For me the fix was in as a child: cheap ultra-processed foods, yes; but also a father who relied on eating as a palliative for his own sadness (not “depression,” please), and a culture so shallow, puerile and incipiently polarized over meaningless “values” (like “identities,” today,) that food was one of the few things people could gather around and enjoy without fear of rancor. I learned to be the “funny fat guy”. To this day I remain illegible and (I suspect) slightly discomfiting to friends I still know from back then.

Although its unspeakably more easily said than done, the fact is that anyone can lose weight. It does come down, largely, to eating less and doing more. We Aristotelians call this “habituation”. But not only must one change, one must accept it will change you as well. For heaven’s sake, don’t wait for society or culture to change, don’t count on medicine, and don’t expect to be congratulated; these things may happen, and so much the better, but probably they won’t and it doesn’t matter anyway.

The thing is, no firm turns a profit from people developing better habits. (Gastric bypass is but a sophisticated version of medieval torture that one could easily, well, bypass, by torturing oneself into better habits! As a bonus you won’t have to pay a priest of “healthcare” just to suffer penance.) DeBoer shills for Ozempic (he’s sincere, surely he’s not getting paid for it) but the bottom line is that obesity is a problem-at-scale which is not amenable to solutions-at-scale. In this respect it is too emblematic of many of today’s social maladies.

Last edited 10 months ago by Alan B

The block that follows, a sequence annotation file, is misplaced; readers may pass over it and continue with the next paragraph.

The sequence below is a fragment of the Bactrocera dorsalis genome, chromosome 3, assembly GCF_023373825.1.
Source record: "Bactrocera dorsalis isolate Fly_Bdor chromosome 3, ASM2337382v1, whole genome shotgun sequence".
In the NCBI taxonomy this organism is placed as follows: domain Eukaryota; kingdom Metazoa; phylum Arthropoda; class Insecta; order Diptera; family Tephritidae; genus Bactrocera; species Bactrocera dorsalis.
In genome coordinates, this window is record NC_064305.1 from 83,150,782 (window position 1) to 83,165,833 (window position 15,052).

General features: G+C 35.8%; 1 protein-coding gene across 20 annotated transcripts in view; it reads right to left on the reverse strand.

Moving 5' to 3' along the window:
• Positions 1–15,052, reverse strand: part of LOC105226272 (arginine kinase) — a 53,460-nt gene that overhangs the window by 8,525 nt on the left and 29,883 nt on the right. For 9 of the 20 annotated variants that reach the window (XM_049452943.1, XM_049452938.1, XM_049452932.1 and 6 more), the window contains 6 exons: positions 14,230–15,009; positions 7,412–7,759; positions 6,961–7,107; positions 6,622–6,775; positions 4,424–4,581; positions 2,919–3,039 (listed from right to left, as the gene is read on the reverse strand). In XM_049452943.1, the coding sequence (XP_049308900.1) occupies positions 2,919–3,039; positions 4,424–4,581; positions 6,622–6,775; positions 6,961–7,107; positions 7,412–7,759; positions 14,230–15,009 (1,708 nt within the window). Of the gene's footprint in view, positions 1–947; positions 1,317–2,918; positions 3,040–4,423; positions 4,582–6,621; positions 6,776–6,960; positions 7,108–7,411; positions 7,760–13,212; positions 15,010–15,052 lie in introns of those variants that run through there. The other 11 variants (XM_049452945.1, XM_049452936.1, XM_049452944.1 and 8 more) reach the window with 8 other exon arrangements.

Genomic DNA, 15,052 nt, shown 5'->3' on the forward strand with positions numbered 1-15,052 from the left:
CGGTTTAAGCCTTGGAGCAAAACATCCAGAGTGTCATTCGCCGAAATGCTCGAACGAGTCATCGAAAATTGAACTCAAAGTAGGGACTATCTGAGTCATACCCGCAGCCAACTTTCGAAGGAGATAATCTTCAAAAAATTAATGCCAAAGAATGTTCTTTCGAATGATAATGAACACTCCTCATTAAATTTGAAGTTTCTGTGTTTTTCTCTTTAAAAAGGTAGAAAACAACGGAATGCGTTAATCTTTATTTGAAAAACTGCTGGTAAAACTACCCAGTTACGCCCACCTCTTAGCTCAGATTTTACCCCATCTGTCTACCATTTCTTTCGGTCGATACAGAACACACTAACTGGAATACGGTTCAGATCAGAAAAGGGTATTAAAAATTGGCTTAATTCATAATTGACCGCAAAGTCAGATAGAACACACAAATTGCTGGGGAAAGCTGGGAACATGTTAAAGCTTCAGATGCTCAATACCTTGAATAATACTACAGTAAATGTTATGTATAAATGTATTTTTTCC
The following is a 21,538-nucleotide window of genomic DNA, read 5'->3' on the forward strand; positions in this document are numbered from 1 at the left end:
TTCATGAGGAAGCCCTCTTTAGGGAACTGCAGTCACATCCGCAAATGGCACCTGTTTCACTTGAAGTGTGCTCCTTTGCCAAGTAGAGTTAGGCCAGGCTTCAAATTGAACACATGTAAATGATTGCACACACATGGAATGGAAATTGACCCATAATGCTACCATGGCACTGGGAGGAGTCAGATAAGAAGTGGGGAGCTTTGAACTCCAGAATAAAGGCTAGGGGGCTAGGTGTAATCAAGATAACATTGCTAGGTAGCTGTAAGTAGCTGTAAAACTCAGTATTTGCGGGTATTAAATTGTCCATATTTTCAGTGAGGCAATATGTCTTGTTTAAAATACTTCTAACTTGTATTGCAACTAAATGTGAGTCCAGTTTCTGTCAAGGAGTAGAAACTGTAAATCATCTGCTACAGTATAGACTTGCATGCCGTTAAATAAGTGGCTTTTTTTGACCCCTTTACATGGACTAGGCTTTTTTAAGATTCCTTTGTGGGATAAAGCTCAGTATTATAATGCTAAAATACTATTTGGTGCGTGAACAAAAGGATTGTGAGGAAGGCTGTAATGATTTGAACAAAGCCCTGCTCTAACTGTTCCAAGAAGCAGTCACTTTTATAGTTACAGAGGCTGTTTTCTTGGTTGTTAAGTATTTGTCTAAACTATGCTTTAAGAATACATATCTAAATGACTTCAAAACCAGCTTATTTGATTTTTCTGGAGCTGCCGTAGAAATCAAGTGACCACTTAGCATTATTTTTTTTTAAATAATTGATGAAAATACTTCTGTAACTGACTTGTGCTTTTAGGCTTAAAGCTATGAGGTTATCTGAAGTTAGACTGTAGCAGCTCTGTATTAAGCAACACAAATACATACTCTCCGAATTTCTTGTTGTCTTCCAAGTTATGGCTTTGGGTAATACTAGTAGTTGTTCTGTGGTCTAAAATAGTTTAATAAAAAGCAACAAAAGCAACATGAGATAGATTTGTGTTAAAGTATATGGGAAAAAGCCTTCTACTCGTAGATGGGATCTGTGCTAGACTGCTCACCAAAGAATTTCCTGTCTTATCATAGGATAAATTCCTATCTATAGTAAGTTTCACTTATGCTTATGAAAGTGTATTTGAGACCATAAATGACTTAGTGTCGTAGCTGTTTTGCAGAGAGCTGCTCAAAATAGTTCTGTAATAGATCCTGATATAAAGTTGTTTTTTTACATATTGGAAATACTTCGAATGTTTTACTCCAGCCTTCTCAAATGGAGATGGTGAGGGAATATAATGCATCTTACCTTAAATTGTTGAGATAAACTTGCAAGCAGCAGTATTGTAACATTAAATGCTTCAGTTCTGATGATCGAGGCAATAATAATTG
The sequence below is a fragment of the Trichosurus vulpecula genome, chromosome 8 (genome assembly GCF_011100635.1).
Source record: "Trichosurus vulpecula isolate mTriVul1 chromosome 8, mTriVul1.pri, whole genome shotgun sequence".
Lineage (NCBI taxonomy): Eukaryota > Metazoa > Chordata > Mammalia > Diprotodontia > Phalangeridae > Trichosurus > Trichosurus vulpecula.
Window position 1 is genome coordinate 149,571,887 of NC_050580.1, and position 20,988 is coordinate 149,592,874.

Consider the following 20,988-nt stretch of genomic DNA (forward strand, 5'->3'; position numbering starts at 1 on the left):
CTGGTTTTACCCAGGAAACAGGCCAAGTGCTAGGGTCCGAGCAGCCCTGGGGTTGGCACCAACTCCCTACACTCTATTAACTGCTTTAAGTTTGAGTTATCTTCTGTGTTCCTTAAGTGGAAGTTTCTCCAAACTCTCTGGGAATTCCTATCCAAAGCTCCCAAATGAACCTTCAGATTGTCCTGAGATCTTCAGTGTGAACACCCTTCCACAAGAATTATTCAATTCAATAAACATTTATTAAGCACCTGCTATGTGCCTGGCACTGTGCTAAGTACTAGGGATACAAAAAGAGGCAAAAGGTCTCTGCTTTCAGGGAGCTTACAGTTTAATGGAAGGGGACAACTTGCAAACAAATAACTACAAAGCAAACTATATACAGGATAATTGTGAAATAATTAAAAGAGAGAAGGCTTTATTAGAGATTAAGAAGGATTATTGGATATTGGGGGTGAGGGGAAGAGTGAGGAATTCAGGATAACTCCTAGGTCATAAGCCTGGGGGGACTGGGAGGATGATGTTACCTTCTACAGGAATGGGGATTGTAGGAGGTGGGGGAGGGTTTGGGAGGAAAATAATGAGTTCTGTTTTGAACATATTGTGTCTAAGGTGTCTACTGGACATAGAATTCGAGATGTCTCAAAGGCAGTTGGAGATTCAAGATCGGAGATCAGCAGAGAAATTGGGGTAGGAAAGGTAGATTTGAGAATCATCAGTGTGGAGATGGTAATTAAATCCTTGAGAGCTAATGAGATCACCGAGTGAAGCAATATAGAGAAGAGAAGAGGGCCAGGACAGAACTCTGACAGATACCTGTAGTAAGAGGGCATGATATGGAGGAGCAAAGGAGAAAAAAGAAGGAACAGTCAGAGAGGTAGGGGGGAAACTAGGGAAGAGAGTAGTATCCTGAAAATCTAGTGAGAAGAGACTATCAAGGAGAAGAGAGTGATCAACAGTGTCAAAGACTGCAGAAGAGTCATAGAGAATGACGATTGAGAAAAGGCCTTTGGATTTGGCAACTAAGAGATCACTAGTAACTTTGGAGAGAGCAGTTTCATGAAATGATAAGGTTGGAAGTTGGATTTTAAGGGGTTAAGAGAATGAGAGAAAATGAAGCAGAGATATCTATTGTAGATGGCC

Bruce Luffman
Bruce Luffman
10 months ago

While there are a very few individuals who are unable to lose weight, the truth is that obesity is controlled by ‘what you put in your mouth’. If one puts less in one’s mouth, one will not gain weight.
I retired from farming at 50 at 16st 12lbs, today 26 years later, I am 12st 13lbs. There is a lot of muscle loss but as my wife reminds me, I was fat. I have eaten a large portion of cold porridge (peculiar like) every morning and one does not want to eat after that until the evening. We also eat 2 times a day at 9am and before 6pm and drink a lot of coffee, tea and water.
People are both lazy and weak in intent. It is a lack of self discipline which is now rife in society. By the way, I also gave up heavy smoking in 1974 and been teetotal for 47 years and have a very happy disposition – too happy, my wife says!

Bruce Luffman
Bruce Luffman
10 months ago

While there are a very few individuals who are unable to lose weight, the truth is that obesity is controlled by ‘what you put in your mouth’. If one puts less in one’s mouth, one will not gain weight.
I retired from farming at 50 at 16st 12lbs, today 26 years later, I am 12st 13lbs. There is a lot of muscle loss but as my wife reminds me, I was fat. I have eaten a large portion of cold porridge (peculiar like) every morning and one does not want to eat after that until the evening. We also eat 2 times a day at 9am and before 6pm and drink a lot of coffee, tea and water.
People are both lazy and weak in intent. It is a lack of self discipline which is now rife in society. By the way, I also gave up heavy smoking in 1974 and been teetotal for 47 years and have a very happy disposition – too happy, my wife says!

Lana Hunneyball
Lana Hunneyball
10 months ago

A lot depends on where you live. I am in the UK where, on a living wage, I can eat fresh, healthy food every day without a problem. My only regular processed indulgence is non-dairy milks in UHT packaging. I have always eaten like this because when I eat processed stuff I get sick. I am particularly sensitive, but I suspect everyone is on the continuum. We are what we eat, in every sense. Deep down, we know this.